There was nearly $1 million for the Community Loan Fund of New Jersey in Trenton, the New Jersey Community Development Corp. in Jersey City, the New Jersey Community Development Corp. in Paterson and the Parkside Business and Community Partnership in Camden.
There were big awards to community-based nonprofits in Atlantic City, Elizabeth, Newark and other cities, too.
All told, the Department of Community Affairs — thanks to corporate foundation contributions from some of the state’s largest and most influential companies — gave $11.4 million in funding awards last week to 18 community-based nonprofit organizations across the state through the Neighborhood Revitalization Tax Credit Program.
Lt. Gov. Sheila Oliver, who serves as DCA commissioner, said the nonprofit organizations will use the funding to implement revitalization plans that address housing and economic development, as well as complementary activities such as social services, recreation activities and open space improvements.
She thanked New Jersey companies for stepping up, too.
“Public-private partnerships are a key mechanism for creating affordable housing opportunities and spurring economic growth,” she said. “The Neighborhood Revitalization Tax Credit Program is one of the best public-private partnerships in the state, because everyone wins.
“Corporations that participate get a tax credit and contribute to neighborhood redevelopment programs of their choosing; nonprofit groups with a proven track record of helping their communities get much-needed dollars; and residents get a better neighborhood.”
The program works this way:
Administered by DCA’s Division of Housing and Community Resources, it is designed to spur the renewal of distressed neighborhoods through strategies developed by residents and the community-based nonprofit organizations that assist them.
These local organizations prepare, submit and receive approval from DCA for multiyear revitalization plans for the neighborhoods they serve. The approved projects are listed in a qualified projects pool, from which companies choose the ones they want to financially support. The NRTC funds must be used by the nonprofit groups for projects and activities set forth in the approved neighborhood plans.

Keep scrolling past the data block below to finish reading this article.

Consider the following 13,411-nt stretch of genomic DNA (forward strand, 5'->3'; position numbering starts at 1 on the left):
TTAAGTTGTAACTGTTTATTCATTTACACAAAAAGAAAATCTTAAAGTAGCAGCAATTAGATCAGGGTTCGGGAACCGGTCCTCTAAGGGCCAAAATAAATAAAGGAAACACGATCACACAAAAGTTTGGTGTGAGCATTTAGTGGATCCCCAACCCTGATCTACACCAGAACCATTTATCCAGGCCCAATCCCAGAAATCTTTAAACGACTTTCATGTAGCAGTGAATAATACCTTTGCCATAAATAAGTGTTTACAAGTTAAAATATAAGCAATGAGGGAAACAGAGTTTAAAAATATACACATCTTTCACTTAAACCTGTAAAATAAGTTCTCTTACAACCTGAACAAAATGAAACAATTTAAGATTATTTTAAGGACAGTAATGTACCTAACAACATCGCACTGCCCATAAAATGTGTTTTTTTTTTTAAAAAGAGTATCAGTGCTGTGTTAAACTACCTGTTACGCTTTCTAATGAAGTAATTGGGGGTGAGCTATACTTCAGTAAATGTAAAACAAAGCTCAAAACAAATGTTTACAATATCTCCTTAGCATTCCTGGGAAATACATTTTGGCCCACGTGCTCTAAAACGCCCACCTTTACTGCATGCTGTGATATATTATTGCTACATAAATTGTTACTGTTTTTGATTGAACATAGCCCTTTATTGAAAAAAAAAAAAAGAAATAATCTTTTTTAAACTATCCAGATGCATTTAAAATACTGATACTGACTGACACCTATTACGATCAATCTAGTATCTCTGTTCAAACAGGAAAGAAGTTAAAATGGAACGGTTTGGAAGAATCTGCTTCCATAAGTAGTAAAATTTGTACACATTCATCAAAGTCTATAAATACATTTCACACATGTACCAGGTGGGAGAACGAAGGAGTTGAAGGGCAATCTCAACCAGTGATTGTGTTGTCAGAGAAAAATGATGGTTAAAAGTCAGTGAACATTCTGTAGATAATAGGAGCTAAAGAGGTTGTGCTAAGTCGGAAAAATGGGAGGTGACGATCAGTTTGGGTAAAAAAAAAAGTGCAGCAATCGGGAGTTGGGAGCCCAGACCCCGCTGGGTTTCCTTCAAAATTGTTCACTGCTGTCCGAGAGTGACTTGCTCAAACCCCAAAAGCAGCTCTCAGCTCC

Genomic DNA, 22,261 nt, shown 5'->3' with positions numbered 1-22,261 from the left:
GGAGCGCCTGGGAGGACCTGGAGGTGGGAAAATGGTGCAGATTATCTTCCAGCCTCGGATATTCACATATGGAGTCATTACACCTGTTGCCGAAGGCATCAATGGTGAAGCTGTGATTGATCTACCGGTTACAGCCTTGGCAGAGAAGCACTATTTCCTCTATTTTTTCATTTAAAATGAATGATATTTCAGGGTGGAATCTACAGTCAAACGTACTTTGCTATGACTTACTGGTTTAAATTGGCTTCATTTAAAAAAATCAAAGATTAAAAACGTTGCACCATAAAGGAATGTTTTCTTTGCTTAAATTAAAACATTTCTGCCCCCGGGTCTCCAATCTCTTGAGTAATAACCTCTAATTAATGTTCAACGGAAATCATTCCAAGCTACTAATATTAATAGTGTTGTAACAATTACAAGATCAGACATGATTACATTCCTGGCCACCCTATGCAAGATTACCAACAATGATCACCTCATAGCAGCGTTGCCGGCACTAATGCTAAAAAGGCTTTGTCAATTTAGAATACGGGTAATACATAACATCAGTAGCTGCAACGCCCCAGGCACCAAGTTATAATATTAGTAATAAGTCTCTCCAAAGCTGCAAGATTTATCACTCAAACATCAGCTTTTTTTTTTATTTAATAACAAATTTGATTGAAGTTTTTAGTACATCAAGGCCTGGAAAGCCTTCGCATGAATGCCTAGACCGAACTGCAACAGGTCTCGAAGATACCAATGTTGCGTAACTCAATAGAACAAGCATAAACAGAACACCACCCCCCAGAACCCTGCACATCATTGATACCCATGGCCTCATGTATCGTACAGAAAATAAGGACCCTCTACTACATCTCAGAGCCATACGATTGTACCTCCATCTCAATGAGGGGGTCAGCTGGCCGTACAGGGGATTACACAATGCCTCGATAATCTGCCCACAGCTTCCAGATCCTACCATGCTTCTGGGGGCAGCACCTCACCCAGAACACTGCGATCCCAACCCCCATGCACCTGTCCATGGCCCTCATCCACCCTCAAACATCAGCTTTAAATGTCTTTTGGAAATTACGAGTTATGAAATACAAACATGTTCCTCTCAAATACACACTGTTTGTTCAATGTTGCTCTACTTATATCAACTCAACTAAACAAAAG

The funds originate from corporations, which receive a 100% tax credit against various New Jersey state taxes for the amount of funds contributed to the NRTC Program.
Possible uses of NRTC funds by nonprofit organizations include:
- Construction and rehabilitation of affordable housing units;
- Creation of commercial facilities;
- Assistance to small businesses and microenterprises;
- Employment training;
- Open space improvements;
- Social and community services;
- Recreation activities;
- Crime prevention activities;
- Community outreach activities.
Janel Winter, director of DCA’s Division of Housing and Community Resources, said the DCA is thrilled to oversee this program.
“We’re pleased to serve as the bridge between companies and local nonprofits to foster revitalization activities that work,” she said.
Here’s a look at the neighborhoods that are benefiting from the awards, and the corporations that helped contribute.
- Atlantic City (Chelsea): Atlantic City Development Corp. ($681,250) — Companies: Horizon Healthcare, OceanFirst Bank, PNC Bank
- Camden (Cooper Plaza): Cooper’s Ferry Partnership ($543,750) — Companies: Horizon Healthcare, NJM Insurance, PNC Bank, Selective Insurance
- Camden (East Camden): Saint Joseph’s Carpenter Society ($646,667) — Companies: Campbell Soup Co., M&T Bank, TD Bank
- Camden (North Camden): Camden Lutheran Housing Inc. ($850,000) — Companies: Campbell Soup Co., Public Service Enterprise Group
- Camden (Parkside): Parkside Business & Community Partnership Inc. ($985,000) — Companies: New Jersey American Water, Campbell Soup Co.
- Elizabeth (Historic Midtown): Development Co. of New Jersey ($426,250) — Companies: Investors Bank, PSEG, Valley National Bank
- Jersey City (Greenville): Garden State Episcopal Community Development Corp. ($821,666) — Companies: Investors Bank, M&T Bank, Provident Bank, TD Bank, Valley National Bank
- Newark (Fairmount): Urban League of Essex County ($391,250) — Companies: Horizon Healthcare, Investors Bank, PSEG, Valley National Bank
- Newark (Lincoln Park): Lincoln Park Coast Cultural District Inc. ($607,917) — Companies: Horizon Healthcare, Provident Bank, RCC Builders & Developers, TD Bank, Valley National Bank
- New Brunswick (Esperanza): New Brunswick Tomorrow ($750,000) — Companies: Investors Bank, M&T Bank, NJM Insurance, PNC Bank, Provident Bank, PSEG, Valley National Bank
- New Brunswick (Unity Square): Catholic Charities, Diocese of Metuchen ($291,250) — Companies: Horizon Healthcare, Investors Bank
- Paterson (Greater Spruce Street): New Jersey Development Corp. ($985,000) — Companies: Sterling National Bank, RCC Builders & Developers
- Paterson (Northside): Paterson Habitat for Humanity Inc. ($887,715) — Companies: Express Scripts, Investors Bank, M&T Bank, Provident Bank, TD Bank, Valley National Bank
- Perth Amboy (P.A.A.C): Jewish Renaissance Foundation Inc. ($261,035) — Companies: Investors Bank, PNC Bank
- Phillipsburg (Parnassus): NORWESCAP ($190,000) — Companies: PNC Bank, Provident Bank, Valley National Bank
- Salem (Oak to Olive): Stand Up For Salem ($315,000) — Companies: PSEG
- Trenton (East Trenton): Community Loan Fund of New Jersey Inc. ($985,000) — Companies: CURE Insurance, Customers Bank, Horizon Healthcare, NJM Insurance, NJ PURE Insurance, PNC Bank
- Trenton (Old Trenton): Isles Inc. ($781,250) — Companies: Horizon Healthcare, M&T Bank, NJM Insurance